These Truths argue my thoughts for me, and give me something to hold on to while I am wading through the emotions that come and go. 

As you continue to practice directing your thoughts, it becomes easier. 

So here’s the plan:

  1. Define your faith values and the capital “T” truths
  2. Have these Truths at the ready (print them out, save them on your phone, write them in a journal)
  3. Call yourself out when your thinking starts to stray from what is True and threatens to take down your mental wellness 
  4. Practice directing your thoughts away from the untrue and negative sinkholes, and towards your Truths. This will take time and effort. It is only natural to keep thinking about everything that went wrong or didn’t happen that day. You are working on balance. Maybe today went completely wrong, but your Truths should be so that they are not changed because of circumstances for such a time as this.

By following this plan, you can set yourself up for success in balancing your emotions by setting your mind on positive and helpful things that align with your faith and values.

Combining Your Faith and Mental Health Has Its Benefits

By incorporating your faith into your struggles, you can really fuel your success in achieving mental wellness. Balancing your emotions through training your mind is a huge way of positively coping with stress and overwhelm and your faith values are an easy, and often solid, place to start. 

This is not new information. 

Incorporating faith is involved in many research-based programs for battling serious issues in the mental health world like addiction, grief, and anxiety and depression. 

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Why do all of these programs incorporate faith in their systems?

Simply put, faith has everything to do with grounding our perspective in something that is outside of us.

When there is a governing source we can look to, it is foundational to meeting the needs that are not only ever-changing, but completely beyond our capacity to maintain. This includes our mental wellness.

Sometimes? Things Just Suck

Because sometimes, lovely, things just suck. 

Things happen that completely take us down and we aren’t always given time to recover on our own the way we would hope to. 

Frankly, our faith and mental health are at stake every single day. 

The world strives to help with our daily survival (hello “you do you” and “just breathe” and all the other movements out there for self-care). You’re here not just because you want to survive, though. 

You are here because you’re looking for ways to thrive. You’re tired of being stuck in a never ending pit and you just want something to work already.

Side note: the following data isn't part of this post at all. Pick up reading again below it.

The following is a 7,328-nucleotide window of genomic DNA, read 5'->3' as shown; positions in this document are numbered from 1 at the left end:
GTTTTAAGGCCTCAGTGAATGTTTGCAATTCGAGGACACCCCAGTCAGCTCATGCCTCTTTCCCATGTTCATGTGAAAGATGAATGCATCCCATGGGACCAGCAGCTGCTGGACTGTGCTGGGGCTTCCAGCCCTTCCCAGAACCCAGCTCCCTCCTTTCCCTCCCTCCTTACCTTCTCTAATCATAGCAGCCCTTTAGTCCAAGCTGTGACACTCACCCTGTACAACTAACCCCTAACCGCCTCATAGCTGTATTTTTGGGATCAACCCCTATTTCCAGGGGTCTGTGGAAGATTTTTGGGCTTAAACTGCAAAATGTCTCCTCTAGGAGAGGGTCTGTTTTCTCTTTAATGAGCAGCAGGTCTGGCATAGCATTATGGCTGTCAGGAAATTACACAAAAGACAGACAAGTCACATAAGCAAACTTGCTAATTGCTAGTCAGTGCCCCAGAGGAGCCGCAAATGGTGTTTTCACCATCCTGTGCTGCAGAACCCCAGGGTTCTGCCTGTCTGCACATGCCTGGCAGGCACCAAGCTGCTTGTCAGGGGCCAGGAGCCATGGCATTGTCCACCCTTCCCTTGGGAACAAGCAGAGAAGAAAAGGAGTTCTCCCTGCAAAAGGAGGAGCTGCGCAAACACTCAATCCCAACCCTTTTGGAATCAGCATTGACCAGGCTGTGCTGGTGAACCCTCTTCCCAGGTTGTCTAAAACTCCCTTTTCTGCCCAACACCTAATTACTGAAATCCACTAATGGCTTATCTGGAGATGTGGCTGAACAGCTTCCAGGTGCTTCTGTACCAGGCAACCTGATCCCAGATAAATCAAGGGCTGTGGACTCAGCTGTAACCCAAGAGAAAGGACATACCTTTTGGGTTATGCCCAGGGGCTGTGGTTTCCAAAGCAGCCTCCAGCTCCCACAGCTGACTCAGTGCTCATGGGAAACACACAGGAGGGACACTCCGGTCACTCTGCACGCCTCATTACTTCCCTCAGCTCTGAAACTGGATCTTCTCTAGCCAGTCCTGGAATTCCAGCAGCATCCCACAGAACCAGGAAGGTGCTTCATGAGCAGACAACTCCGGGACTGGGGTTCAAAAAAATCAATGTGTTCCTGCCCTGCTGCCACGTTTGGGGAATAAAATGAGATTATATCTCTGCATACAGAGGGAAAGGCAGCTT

Your wellness journey has everything to do with faith and has nothing but gain to get from it. 

Faith and mental wellness go together and become a superpower. 

Faith and Mental Health: The Bottom Line

Your focus is what matters most when it comes to mental wellness.

If there is one thing you can make the central focus in your wellness journey-it needs to be faith. 

Faith and mental health work hand in hand, helping you cope with the worst of days.

We are about all the things these days, am I right? The trouble is, no one can sustain all of the things. 

I know I’m not the only one struggling to maintain even two things going on at once-let alone the five I “need” to be getting done right now. 

So, what then? 

If you’re going to choose one thing for not only your emotional wellness, but your whole health, I want to encourage you to start with one thing and keep it front and center. 

Wherever you fix your eyes is where your entire self follows. 

Remember that plan I talked about earlier? 

Maybe it’s that for you. 

Or, maybe you focus on that ONE Truth and hold on to it-repeating it again and again each step you take and every trouble you encounter today. 

Maybe it’s your breath. Maybe you do need to pare life down into the simplicity of a single breath at a time for the sake of your sanity. 

Your faith and mental wellness have both everything and nothing at all to do with one another.

But your focus is going to be essential to how you cope, and it takes faith to believe in that. 

You are a survivor. There’s a good quote going around on the internet, “you’ve survived 100% of your days so far.” That’s an excellent success rate. Faith has everything to do with getting you to the next moment, and then the next, and then the next.

So Keep Looking to Him, lovely, 


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2 thoughts on “Faith and Mental Health: 5 Reasons Why Mental Wellness has Nothing (and Everything) to do with Faith”

  1. I actually lost intelligence reading this. Faith is a delusion which embraces a conclusion regardless of (or in spite of) lacking evidence. Emotions are a biochemical reaction to environmental stimuli juxtaposed against your belief system. So if you are constantly in delusion (faith), your emotional output will always be influenced by delusion (faith). This is a textbook definition of psychotic behavior. Perhaps you should seek a refund for your “3 degrees.”

  2. Hey Charles,

    Thanks for reaching out and commenting. Sorry about hearing you lost intelligence reading this. I would define Faith as being sure of what you hope for and certain of what we don’t see. So, thanks for you’re honest feedback, but I would have to disagree.